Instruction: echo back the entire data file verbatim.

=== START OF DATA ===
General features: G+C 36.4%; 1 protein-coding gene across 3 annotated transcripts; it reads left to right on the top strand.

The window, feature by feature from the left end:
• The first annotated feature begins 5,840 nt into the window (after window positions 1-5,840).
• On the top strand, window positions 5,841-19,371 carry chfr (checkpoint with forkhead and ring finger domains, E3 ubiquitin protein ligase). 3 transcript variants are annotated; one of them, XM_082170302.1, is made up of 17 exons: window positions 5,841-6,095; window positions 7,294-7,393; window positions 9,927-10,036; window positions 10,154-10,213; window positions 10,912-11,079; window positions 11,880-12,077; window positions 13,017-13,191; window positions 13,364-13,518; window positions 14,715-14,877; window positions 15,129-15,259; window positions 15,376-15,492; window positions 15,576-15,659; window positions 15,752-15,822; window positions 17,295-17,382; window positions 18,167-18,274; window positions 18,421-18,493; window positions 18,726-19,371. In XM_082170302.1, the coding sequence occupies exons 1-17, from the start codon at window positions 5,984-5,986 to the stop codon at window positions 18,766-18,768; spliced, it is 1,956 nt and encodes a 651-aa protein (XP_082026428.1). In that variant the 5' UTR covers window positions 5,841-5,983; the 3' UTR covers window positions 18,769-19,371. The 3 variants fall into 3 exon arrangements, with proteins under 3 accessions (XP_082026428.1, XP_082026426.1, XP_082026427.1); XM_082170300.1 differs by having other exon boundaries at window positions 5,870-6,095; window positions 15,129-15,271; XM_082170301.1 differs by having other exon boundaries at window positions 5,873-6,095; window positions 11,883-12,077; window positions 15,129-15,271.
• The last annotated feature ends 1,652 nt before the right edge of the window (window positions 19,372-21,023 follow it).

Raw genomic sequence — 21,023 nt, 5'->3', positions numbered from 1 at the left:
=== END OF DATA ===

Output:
General features: G+C 36.4%; 1 protein-coding gene across 3 annotated transcripts; it reads left to right on the top strand.

The window, feature by feature from the left end:
• The first annotated feature begins 5,840 nt into the window (after window positions 1-5,840).
• On the top strand, window positions 5,841-19,371 carry chfr (checkpoint with forkhead and ring finger domains, E3 ubiquitin protein ligase). 3 transcript variants are annotated; one of them, XM_082170302.1, is made up of 17 exons: window positions 5,841-6,095; window positions 7,294-7,393; window positions 9,927-10,036; window positions 10,154-10,213; window positions 10,912-11,079; window positions 11,880-12,077; window positions 13,017-13,191; window positions 13,364-13,518; window positions 14,715-14,877; window positions 15,129-15,259; window positions 15,376-15,492; window positions 15,576-15,659; window positions 15,752-15,822; window positions 17,295-17,382; window positions 18,167-18,274; window positions 18,421-18,493; window positions 18,726-19,371. In XM_082170302.1, the coding sequence occupies exons 1-17, from the start codon at window positions 5,984-5,986 to the stop codon at window positions 18,766-18,768; spliced, it is 1,956 nt and encodes a 651-aa protein (XP_082026428.1). In that variant the 5' UTR covers window positions 5,841-5,983; the 3' UTR covers window positions 18,769-19,371. The 3 variants fall into 3 exon arrangements, with proteins under 3 accessions (XP_082026428.1, XP_082026426.1, XP_082026427.1); XM_082170300.1 differs by having other exon boundaries at window positions 5,870-6,095; window positions 15,129-15,271; XM_082170301.1 differs by having other exon boundaries at window positions 5,873-6,095; window positions 11,883-12,077; window positions 15,129-15,271.
• The last annotated feature ends 1,652 nt before the right edge of the window (window positions 19,372-21,023 follow it).

Raw genomic sequence — 21,023 nt, 5'->3', positions numbered from 1 at the left: